“When I compare the aspect of the world to me now with what it was twelve months ago, I am far from desponding or complaining. I seem to have a motive and a rallying-word in the fight of life: …Alles für Ruhm und Ihr!”

— Letter from Thomas Carlyle to Jane Welsh

Anybody in their right mind could see it’s you and me…

Tears, Idle Tears

cf. Maclean’s Magazine (1969)

Dear as remembered kisses after death,
And sweet as those by hopeless fancy feigned
On lips that are for others; deep as love,
Deep as first love, and wild with all regret;
O Death in Life, the days that are no more.

— Tennyson

The Weekend

reliquiae

cf. Maclean’s Magazine (1969)

YOU left me, sweet, two legacies,—
A legacy of love
A Heavenly Father would content,
Had He the offer of;

You left me boundaries of pain
Capacious as the sea,
Between eternity and time,
Your consciousness and me.

— Emily Dickinson


Marlene on the Wall

The Book Of The Courtier

cf. Maclean’s Magazine (1969)

…the custom of all the gentlemen of the house was to betake themselves straightway after supper to my lady Duchess; where, among the other pleasant pastimes and music and dancing that continually were practiced, sometimes neat questions were proposed, sometimes ingenious games were devised at the choice of one or another, in which under various disguises the company disclosed their thoughts figuratively to whom they liked best.

— Castiglione, “The Book Of The Courtier” (1528)


Queen of Hearts

Chapter 5

Nationaal Archief, “Men’s fashion fair at the RAI in Amsterdam” (1973)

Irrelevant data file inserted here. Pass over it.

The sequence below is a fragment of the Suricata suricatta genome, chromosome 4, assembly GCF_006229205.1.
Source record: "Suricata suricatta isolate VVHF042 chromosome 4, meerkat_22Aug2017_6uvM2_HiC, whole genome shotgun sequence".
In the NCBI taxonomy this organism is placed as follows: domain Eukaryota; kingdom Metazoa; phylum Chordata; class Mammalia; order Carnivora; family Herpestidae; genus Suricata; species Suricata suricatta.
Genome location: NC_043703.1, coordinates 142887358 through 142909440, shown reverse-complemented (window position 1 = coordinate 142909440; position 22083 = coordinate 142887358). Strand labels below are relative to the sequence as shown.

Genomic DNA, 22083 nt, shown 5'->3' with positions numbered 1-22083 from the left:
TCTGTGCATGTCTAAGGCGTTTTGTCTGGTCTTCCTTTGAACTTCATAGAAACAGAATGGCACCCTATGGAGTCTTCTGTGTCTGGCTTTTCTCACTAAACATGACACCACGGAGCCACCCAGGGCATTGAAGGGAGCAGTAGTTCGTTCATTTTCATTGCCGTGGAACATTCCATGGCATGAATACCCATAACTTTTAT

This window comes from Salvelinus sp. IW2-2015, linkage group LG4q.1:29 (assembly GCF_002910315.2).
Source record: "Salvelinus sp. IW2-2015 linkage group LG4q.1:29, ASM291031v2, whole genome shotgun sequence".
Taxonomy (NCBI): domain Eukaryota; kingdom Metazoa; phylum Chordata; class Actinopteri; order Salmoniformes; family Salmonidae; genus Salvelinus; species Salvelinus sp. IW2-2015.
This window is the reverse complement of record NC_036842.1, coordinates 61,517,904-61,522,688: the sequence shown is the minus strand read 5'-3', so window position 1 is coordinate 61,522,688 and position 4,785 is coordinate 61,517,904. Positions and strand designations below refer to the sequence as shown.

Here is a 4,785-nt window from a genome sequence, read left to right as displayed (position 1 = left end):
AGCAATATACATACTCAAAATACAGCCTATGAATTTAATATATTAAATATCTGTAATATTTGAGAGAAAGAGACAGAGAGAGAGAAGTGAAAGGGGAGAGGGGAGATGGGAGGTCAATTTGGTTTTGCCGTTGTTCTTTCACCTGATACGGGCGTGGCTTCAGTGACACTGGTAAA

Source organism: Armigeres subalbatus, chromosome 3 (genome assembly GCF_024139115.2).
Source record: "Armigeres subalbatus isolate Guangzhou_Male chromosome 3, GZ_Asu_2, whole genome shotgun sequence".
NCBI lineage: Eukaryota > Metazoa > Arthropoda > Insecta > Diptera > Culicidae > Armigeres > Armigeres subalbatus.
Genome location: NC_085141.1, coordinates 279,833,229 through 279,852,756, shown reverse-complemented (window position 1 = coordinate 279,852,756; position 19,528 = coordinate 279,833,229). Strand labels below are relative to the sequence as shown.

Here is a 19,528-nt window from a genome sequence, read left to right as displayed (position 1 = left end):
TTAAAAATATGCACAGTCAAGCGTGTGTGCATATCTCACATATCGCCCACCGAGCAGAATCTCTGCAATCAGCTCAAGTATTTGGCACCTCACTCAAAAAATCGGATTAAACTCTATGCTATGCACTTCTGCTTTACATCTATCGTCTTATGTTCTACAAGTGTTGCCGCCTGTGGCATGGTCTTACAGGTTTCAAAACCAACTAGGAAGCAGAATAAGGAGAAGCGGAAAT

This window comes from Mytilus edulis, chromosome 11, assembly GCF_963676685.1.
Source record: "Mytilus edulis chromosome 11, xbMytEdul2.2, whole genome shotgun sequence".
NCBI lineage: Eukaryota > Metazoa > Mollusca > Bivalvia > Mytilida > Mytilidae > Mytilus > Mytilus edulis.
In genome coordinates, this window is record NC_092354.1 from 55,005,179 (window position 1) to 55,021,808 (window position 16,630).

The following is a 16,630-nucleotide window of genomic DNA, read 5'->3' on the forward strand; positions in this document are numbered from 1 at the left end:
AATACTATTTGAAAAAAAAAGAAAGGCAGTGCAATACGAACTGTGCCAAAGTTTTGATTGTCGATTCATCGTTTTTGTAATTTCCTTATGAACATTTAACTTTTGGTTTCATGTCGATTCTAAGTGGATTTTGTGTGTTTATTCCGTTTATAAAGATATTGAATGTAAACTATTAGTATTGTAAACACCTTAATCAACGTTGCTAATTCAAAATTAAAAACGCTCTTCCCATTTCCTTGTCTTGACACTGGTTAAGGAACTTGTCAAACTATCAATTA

Recovering himself in a minute he opened for us two hulking patent cabinets which held his massed suits and dressing-gowns and ties, and his shirts, piled like bricks in stacks a dozen high.

“I’ve got a man in England who buys me clothes. He sends over a selection of things at the beginning of each season, spring and fall.”

He took out a pile of shirts and began throwing them, one by one before us, shirts of sheer linen and thick silk and fine flannel which lost their folds as they fell and covered the table in many-colored disarray. While we admired he brought more and the soft rich heap mounted higher–shirts with stripes and scrolls and plaids in coral and apple-green and lavender and faint orange with monograms of Indian blue. Suddenly with a strained sound, Daisy bent her head into the shirts and began to cry stormily.

“They’re such beautiful shirts,” she sobbed, her voice muffled in the thick folds. “It makes me sad because I’ve never seen such–such beautiful shirts before.”

— Fitzgerald, The Great Gatsby

I’ll Be Good To You

“When Diana Lighteth”

Thomas Watson (After Henry Robert Morland), “A Girl Singing Ballads By a Paper Lanthorn” (1767–81)

When Diana lighteth
Late her crystal lamp,
Her pale glory kindleth
From her brother’s fire,
Little straying west winds
Wander over heaven,
Moonlight falleth,
And recalleth
With a sound of lute-strings shaken,
Hearts that have denied his reign
To love again…

— Latin; twelfth century (Tr. Waddell)

Almost Hear You Sigh

“If no love is, O God, what fele I so?”

Photograph by Les Anderson on Unsplash (edited collage)

if you ever fall in love
to the sounds of violins
and bells
and a melody that wraps itself
around your heart
look for her
one more time

— J.S.

Bells of St. Augustine

Reunited

Marion S. Trikosko, “Working College Students” (1971)

Soon, O Ianthe! life is o’er,
And sooner beauty’s heavenly smile:
Grant only (and I ask no more),
Let love remain that little while.

— Walter Savage Landor

See A Little Light

Il fuoco dell’amore

Thomas J. O’Halloran, “Students leaving school” (1977)